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RE: [xml-dev] "Introducing MicroXML, Part 1: Explore the basicprinciples of MicroXML"


> On 25/06/2012 16:10, Rushforth, Peter wrote:
> >>
> >> Why _would_ you expect them to be underlined if the xml is 
> not being 
> >> rendered? I certainly would not. If you send unknown xml 
> to a browser 
> >> it is not styled _at all_ Why would you expect links to 
> work as links 
> >> if headings are not working as headings and paragraphs are not 
> >> working as paragraphs?
> >
> > The XML is being rendered.  It displays as nice syntax coloured, 
> > indented XML.
> Unknown XML gets pushed through a default XSL stylesheet that 
> shows the _markup_ as such you would not expect links to act 
> as links. This is a "view source" kind of application. You 
> should only expect the links to act as links if the markup is 
> being interpreted not if the _markup_ is being displayed.

OK I think I had guessed that at some time in the past, but forgotten it.
What I would wish for is that the browser interpret the markup then, and
find the links, rel, type, method etc so that it can act as a 
go-between my javascript (which it would have to load because it
had recognized the @rel="script" @type="application/javascript" part of
my affordance, as well as possibly others.  Because the browser is
charged with the protocol (content negotiation, for example.  method
selection, for another).  So code-on-demand would work not only for
HTML, but also more powerfully, for anything XML.

Now, substitute XSLT 2 for javascript, and we are cooking with hypermedia gas.

> > Regardless of what the elements are, what namespace they're 
> in, what 
> > encoding the document is in.  OK, I don't *know* all these 
> things to 
> > be true, because I have not written any browser code, but I've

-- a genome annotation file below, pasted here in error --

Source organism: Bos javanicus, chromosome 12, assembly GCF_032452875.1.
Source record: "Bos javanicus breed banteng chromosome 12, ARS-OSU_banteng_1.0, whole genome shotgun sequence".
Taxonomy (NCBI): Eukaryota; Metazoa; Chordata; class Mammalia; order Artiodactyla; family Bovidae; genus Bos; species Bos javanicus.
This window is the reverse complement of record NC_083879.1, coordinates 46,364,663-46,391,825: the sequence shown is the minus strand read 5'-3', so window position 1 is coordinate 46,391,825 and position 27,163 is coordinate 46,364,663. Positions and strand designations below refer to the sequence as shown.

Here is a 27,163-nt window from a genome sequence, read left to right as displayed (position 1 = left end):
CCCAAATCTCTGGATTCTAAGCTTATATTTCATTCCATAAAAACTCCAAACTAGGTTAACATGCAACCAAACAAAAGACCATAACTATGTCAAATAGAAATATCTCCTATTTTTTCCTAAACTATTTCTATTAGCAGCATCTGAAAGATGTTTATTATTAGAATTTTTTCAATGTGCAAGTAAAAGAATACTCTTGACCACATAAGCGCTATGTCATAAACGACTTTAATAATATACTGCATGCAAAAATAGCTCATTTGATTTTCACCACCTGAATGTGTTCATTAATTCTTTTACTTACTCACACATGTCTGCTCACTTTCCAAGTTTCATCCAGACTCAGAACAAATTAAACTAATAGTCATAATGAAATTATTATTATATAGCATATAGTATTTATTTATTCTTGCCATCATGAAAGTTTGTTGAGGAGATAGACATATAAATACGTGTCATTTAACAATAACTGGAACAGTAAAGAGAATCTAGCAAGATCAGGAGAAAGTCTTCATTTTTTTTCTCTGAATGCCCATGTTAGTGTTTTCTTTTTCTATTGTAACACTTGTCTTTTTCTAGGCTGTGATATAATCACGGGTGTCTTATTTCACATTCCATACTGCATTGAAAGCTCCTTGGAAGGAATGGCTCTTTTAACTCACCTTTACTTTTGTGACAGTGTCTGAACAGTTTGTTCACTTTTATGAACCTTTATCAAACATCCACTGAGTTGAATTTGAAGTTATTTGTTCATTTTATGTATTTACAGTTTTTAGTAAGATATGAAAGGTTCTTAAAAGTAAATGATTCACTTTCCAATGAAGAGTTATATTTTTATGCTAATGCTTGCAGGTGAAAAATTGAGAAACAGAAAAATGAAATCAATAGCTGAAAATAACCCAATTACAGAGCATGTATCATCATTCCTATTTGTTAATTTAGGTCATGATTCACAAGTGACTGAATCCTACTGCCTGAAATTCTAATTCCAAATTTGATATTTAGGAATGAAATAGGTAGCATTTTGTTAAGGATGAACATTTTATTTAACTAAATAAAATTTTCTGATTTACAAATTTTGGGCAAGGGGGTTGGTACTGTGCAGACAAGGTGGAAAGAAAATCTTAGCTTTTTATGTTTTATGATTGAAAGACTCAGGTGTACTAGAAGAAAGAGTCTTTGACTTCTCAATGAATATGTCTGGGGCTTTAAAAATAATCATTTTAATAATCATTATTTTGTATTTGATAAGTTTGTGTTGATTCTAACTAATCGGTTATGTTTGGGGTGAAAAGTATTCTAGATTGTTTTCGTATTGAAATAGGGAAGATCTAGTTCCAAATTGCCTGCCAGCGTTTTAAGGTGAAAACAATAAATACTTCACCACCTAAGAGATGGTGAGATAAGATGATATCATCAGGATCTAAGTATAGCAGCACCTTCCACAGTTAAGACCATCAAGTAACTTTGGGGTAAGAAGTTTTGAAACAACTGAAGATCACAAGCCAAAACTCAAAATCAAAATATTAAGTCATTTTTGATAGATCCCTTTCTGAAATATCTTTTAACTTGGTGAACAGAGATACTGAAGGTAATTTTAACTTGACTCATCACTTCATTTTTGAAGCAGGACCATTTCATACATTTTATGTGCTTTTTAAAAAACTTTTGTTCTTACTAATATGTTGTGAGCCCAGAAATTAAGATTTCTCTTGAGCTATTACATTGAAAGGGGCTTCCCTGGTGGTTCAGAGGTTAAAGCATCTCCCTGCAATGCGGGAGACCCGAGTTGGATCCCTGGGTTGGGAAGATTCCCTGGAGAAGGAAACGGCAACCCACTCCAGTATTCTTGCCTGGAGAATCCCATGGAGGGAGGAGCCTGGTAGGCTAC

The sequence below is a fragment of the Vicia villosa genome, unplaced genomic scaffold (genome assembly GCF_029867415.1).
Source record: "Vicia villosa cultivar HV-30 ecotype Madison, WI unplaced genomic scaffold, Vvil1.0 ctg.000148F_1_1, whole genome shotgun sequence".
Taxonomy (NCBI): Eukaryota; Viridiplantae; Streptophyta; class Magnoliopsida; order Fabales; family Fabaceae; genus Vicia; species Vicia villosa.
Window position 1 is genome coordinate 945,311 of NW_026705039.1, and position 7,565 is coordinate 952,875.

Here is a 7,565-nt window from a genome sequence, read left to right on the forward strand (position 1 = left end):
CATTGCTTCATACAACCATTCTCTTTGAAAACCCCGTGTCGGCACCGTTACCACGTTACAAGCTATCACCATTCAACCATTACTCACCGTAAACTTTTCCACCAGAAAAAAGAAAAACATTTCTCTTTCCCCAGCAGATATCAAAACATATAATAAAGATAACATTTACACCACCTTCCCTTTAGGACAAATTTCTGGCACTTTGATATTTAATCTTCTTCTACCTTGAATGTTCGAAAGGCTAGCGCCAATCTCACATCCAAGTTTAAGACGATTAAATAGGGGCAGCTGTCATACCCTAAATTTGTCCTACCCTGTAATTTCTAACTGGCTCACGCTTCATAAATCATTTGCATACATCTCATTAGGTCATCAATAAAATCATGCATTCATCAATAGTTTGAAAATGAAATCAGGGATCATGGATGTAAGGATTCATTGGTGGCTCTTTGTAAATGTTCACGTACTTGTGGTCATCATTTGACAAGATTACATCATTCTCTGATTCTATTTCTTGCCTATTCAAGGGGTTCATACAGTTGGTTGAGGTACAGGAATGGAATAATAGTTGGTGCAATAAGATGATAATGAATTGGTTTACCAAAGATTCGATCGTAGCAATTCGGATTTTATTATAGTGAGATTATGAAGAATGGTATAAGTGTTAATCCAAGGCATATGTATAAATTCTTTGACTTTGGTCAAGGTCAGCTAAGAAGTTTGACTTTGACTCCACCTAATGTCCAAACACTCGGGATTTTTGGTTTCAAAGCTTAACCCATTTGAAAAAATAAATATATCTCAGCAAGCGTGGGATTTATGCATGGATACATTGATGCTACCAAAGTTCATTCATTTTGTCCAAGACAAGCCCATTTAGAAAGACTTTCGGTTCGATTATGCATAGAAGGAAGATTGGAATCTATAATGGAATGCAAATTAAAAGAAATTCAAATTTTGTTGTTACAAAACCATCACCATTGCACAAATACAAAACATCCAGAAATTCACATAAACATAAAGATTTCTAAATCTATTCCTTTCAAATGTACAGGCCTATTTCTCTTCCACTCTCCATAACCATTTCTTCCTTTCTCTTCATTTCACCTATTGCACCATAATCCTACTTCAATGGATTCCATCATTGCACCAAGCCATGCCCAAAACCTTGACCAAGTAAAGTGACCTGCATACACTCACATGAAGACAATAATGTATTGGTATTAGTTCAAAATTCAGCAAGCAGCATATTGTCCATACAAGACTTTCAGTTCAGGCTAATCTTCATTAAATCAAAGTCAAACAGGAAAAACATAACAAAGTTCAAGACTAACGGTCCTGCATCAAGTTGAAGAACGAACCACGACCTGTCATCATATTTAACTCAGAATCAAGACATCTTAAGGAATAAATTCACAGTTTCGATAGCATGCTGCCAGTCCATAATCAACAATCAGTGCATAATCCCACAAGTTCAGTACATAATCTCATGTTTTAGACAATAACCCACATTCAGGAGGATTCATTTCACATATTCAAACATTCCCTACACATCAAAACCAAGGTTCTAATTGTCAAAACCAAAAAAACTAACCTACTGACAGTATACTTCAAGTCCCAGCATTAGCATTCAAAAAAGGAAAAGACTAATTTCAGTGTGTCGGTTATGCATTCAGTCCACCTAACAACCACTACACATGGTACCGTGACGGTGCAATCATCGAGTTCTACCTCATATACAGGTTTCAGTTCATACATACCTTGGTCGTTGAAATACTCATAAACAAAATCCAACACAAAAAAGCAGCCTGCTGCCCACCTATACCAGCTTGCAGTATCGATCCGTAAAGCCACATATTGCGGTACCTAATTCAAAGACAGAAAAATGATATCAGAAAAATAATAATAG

> > witnessed it.  And so far my experience holds for 
> application/xml, but 
> > not for any +xml media type.  So those browser guys can 
> only be pushed 
> > so far, apparently.
> >
> >
> >> If you associate a stylesheet with the xml via xml-stylesheet or 
> >> another means then you can make paragraphs be rendered as 
> paragraphs 
> >> and make links be underlined. (If you use css rather than 
> xsl I think 
> >> you still can't make the links be links but that's an 
> issue for css)
> >
> > No, I don't think it is a CSS issue.  It is the fact that the links 
> > aren't recognized by the browser parser.  I think!.
> It isn't a browser parser it's a browser supplied XSLT (at 
> least it is in IE (which did this first) and Firefox. So 
> actually it could show anything (since the output if an XSLT 
> stylesheet needn't be particularly related to its input).
> In firefox you can see the default stylesheet by following
> chrome://global/content/xml/XMLPrettyPrint.xsl
> I would guess you could get it to use a different default 
> styling if you wish.

OK thanks for reminding me and helping me back on to that learning curve.
I still stand by my comments above though.


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